DAVID LINDLEY AND EL RAYO-X; VERY GREASY, CONSIDERED (1988): A Caribbean cruise in your own backyard

 |   |  1 min read

DAVID LINDLEY AND EL RAYO-X; VERY GREASY, CONSIDERED (1988): A Caribbean cruise in your own backyard

Without going the whole Buble/Christmas album route, there is some music which is seasonal.

And the Caribbean/Chicano/Louisiana warmth coming off this album by multi-instrumentalist and Ry Cooder-pal David Lindley is certainly one for summer listening.

The album was produced by Linda Ronstadt who, along with Jackson Browne, adds backing vocals on one track: the delightful treatment of calypso king Lord Kitchener's Gimme da'ting; Browne on Never Knew Her.

And oddly enough Lindley sounds very much like Browne on the steamy groove of I Just Can't Work No Longer.

Lindley has a great band here: bassist Jorge Calderon (longtime Warren Zevon friend/producer), Cuban-American drummer Walfredo Reyes (currently in Chicago), guitarist Ray Woodbury and the great sessionman/organ player William “Smitty” Smith (who died in '97).

These guys effortlessly bring reggae and funk to the version of Papa Was a Rolling Stone.

The sole musically downbeat moment here is Lindley (on acoustic guitars, bouzoukis and keyboards) with drummer Reyes on Talking to The Wino Too.

51x3tdHR3jLThere's humour here on the final track Tiki Torches at Twilight (“hula girls at the bar all the guys from the office are throwing up in their cars”) and the oddest track perhaps is their ska-influenced Warren Zevon's Werewolves of London in which Lindley digresses Zappa-like into talking about his greasy hair.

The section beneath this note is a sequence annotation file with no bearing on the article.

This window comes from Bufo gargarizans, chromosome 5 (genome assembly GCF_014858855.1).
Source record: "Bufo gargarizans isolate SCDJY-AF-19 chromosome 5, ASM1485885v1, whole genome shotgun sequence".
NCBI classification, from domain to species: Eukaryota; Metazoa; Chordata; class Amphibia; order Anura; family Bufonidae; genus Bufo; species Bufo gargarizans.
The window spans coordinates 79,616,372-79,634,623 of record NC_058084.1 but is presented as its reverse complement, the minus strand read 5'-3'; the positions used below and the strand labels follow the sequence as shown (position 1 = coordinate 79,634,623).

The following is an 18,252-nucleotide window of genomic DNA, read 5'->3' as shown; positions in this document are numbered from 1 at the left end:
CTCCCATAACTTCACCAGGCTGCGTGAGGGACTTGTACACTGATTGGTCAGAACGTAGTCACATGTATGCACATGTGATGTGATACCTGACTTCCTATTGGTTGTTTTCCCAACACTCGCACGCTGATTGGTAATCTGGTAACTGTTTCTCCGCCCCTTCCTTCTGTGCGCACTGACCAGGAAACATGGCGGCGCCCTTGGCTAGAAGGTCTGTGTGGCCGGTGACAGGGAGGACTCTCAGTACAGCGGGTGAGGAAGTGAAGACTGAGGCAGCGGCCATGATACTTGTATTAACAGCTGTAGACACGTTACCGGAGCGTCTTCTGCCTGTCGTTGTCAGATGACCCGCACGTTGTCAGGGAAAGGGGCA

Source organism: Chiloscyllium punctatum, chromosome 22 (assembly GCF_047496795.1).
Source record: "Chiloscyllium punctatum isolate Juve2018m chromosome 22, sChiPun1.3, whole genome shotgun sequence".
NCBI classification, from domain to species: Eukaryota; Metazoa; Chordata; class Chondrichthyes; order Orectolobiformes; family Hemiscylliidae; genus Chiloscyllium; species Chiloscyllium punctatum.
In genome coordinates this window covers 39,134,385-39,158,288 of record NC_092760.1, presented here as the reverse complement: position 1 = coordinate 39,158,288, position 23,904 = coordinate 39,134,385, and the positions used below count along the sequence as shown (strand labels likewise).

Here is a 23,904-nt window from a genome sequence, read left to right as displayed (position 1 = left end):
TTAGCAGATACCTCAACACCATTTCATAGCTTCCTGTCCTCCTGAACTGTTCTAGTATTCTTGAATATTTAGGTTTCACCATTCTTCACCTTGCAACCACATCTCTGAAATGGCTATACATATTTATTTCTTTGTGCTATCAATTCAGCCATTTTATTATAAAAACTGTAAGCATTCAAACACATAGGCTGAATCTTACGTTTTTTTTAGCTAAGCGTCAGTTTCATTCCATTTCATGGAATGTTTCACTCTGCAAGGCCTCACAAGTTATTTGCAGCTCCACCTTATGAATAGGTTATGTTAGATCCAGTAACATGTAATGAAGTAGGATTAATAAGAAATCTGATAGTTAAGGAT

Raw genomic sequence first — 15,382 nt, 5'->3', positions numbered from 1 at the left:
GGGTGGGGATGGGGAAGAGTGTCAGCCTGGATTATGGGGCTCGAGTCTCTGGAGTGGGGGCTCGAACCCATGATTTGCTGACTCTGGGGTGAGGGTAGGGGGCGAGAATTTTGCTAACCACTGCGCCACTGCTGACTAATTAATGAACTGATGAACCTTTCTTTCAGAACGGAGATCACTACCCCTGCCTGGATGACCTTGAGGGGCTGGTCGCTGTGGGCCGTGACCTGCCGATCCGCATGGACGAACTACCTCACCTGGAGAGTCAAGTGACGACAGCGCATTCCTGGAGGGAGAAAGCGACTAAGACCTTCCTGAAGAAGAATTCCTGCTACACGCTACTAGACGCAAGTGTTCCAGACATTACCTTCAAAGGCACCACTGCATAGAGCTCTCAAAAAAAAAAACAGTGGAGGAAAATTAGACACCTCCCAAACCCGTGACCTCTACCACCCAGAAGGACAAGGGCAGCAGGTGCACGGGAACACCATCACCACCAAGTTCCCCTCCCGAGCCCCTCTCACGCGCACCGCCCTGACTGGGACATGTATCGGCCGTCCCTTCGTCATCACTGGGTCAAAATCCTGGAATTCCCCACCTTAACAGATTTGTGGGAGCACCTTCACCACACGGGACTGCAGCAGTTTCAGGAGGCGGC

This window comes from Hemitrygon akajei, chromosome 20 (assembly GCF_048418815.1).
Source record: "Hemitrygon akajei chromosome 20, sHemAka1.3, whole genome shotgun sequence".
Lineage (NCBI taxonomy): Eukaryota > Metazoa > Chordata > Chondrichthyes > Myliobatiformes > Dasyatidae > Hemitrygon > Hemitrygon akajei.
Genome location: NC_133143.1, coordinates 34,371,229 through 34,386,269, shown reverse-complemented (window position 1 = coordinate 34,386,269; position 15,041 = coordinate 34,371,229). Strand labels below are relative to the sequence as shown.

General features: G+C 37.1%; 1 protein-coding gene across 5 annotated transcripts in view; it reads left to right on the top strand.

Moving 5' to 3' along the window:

When he invites everybody to howl at the end you get that this is a real party album with its swinging reggae/ version of Do You Wanna Dance? and the appropriately titled Texas Tango.

While others are dreaming of white Christmas and sleighbells in the snow this is an album for a Pacific summer.

Baby it's warm outside. Gonna barbecue, pass me the suntan oil . . . and let's get very greasy.

.

You can hear this album on Spotify here

.

Elsewhere occasionally revisits albums -- classics sometimes, but more often oddities or overlooked albums by major artists -- and you can find a number of them starting here

Share It

Your Comments

post a comment

More from this section   The Album Considered articles index

JUDY MOWATT: BLACK WOMAN, CONSIDERED (1979): A woman's strength in the concrete jungle

JUDY MOWATT: BLACK WOMAN, CONSIDERED (1979): A woman's strength in the concrete jungle

When the great reggae singer Judy Mowatt toured New Zealand's North Island under her own name in 1990, she was surprised to be greeted by local members of the Twelve Tribes of Israel at the... > Read more

JIMMY CLIFF: SPECIAL, CONSIDERED (1982): The harder they come the longer they run

JIMMY CLIFF: SPECIAL, CONSIDERED (1982): The harder they come the longer they run

Jimmy Cliff – arguably the most globally recognised Jamaican singer after Bob Marley – has been many things in his lifetime. Even before he broke through as the singer/star in Perry... > Read more

Elsewhere at Elsewhere

Blonde Redhead: Penny Sparkle (4AD)

Blonde Redhead: Penny Sparkle (4AD)

This album by the US-based trio (Italian-born Montreal-raised twins and a Japanese singer, here with a keyboardist and a Moog player) arrived late last year but is timely to now address given they... > Read more

BILL FRISELL PROFILED (2017): Guitarist without portfolio

BILL FRISELL PROFILED (2017): Guitarist without portfolio

No matter where you try to place American guitarist/composer Bill Frisell – one of the chief guests at this year's Wellington Jazz festival – on the musical spectrum, he always seems... > Read more